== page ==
Although there are no genetic variants that mean a person is bound to become an addict, Dr Murphy noted that “there is  an underpinning group of the population who are more prone to becoming addicted.” The ultimate question is why can some people binge drink recreationally and never become addicted while others may only drink a few times in their lifetime and struggle with long-term drinking problems?  Researchers have shown that a tendency to develop alcoholism can be passed down through generations, for example, studies done on alcoholism in adoptees demonstrate that alcohol use disorder is more strongly associated with their biological parents than with their adoptive parents. There is no gene for alcoholism, however, there is substantial evidence that genetic variants contribute to the predisposition of AUD. During the interview, Dr Murphy discussed non-genetic factors that lead to alcohol dependency such as age. He explained that if an individual is exposed to alcohol from an early age, especially in their  early teenage years, they are more likely to struggle with alcohol abuse as an adult. “Age is important because your brain is plastic when you are young, the brain is more flexible and can be adapted. If the brain is already plastic, it is easier for drugs to create the changes.” 

Treatments for AUD:

Contrary to popular belief, a person suffering from AUD cannot simply stop drinking, both Dr Mauger and Dr Murphy reinforced how dangerous it is to go “cold turkey” as it can be life-threatening. Dr Mauger highlighted that there are records from asylums detailing how doctors would give small amounts of alcohol to very heavy drinkers as a form of short-term treatment. However, the records do not specify why. We can speculate that doctors in the 19th and early 20th centuries understood to an extent the dangers involved with detoxing and alcohol withdrawal symptoms.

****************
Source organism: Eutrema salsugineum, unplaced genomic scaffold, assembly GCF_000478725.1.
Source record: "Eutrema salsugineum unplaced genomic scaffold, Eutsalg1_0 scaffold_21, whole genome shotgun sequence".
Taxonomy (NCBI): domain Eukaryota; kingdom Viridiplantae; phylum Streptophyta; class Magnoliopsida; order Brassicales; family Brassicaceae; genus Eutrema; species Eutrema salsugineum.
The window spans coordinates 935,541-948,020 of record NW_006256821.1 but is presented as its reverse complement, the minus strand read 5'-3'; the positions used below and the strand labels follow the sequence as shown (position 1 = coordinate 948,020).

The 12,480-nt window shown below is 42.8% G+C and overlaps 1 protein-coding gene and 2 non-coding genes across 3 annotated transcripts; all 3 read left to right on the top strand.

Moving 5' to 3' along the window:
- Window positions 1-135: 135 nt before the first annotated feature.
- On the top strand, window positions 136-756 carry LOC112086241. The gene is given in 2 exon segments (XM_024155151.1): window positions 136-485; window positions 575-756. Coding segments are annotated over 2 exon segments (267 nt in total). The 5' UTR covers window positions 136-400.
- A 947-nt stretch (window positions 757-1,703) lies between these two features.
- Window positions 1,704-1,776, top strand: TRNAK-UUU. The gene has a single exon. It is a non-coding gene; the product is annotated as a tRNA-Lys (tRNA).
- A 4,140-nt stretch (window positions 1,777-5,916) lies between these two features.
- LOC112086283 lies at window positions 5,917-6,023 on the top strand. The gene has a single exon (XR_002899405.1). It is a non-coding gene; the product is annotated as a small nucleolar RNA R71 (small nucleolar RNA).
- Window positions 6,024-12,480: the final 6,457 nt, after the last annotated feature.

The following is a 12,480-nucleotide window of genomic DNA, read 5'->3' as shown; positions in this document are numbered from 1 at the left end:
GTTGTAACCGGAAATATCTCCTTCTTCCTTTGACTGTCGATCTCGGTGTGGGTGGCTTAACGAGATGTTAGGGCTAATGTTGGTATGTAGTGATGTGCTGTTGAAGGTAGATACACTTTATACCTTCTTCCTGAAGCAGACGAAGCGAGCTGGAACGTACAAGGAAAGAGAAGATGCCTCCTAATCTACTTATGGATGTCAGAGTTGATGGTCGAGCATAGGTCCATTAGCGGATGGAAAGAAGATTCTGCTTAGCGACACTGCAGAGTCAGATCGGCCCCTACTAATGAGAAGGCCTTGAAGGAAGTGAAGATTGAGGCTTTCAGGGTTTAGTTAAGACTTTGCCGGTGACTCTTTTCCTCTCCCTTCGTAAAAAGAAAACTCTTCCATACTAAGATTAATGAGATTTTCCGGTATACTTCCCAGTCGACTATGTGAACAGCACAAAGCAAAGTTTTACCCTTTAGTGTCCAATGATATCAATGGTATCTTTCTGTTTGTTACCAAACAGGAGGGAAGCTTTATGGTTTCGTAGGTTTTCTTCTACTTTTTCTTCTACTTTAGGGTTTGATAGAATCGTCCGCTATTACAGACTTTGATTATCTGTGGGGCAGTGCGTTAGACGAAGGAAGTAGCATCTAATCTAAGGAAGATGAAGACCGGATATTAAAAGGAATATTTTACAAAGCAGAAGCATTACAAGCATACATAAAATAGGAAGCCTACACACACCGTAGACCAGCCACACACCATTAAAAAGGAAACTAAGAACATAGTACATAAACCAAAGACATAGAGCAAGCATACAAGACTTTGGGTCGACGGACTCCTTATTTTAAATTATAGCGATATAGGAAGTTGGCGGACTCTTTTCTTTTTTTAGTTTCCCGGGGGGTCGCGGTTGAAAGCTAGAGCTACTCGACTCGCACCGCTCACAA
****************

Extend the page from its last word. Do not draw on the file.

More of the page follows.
Treatments today are more advanced and doctors manage withdrawal periods very carefully. Withdrawal treatments involve a combination of drug cocktails and psycho-therapies. Dr Murphy spoke specifically about a pharmacological drug called disulfiram. This drug blocks the metabolic breakdown of alcohol in the body. Normally alcohol eventually gets broken down into aldehyde, which further breaks down into water and carbon dioxide. However, when aldehyde builds up in the body and does not get broken down it elicits the state that we understand as a severe hangover. Therefore, the aim of disulfiram is for patients suffering from AUD to develop high sensitivity towards alcohol and subsequently then be put off by it. 

Is alcohol addiction a social issue? 

Alcohol is one of the most used addictive drugs worldwide and chronic alcohol abuse is linked to several psychiatric, medical and social problems. Addiction to alcohol goes beyond an individual’s suffering, it also has a long-term societal impact on their communities. Innocent people suffer laterally, the British Medical Association discovered that alcohol is connected to 60-70% of murders and 50% of domestic assaults. Alcohol can impair reasoning and the ability to make decisions, therefore it comes as no surprise that alcohol is heavily linked with crime. The ease of accessibility of alcohol is a catalyst for alcohol-related crimes and for the numerous victims of the disease. Governments have taken actions to regulate the consumption of alcohol, such as time limits for purchasing the substance, age restrictions, and minimum unit pricing, among other regulations. Alcohol addiction concerns us all and a shift in the language used around the disease needs to change to increase  awareness. If you or someone you know is suffering from alcohol abuse the HSE Drugs and Alcohol Helpline provide a confidential service via freephone (1800 459 459) and an email support service (helpline@hse.ie).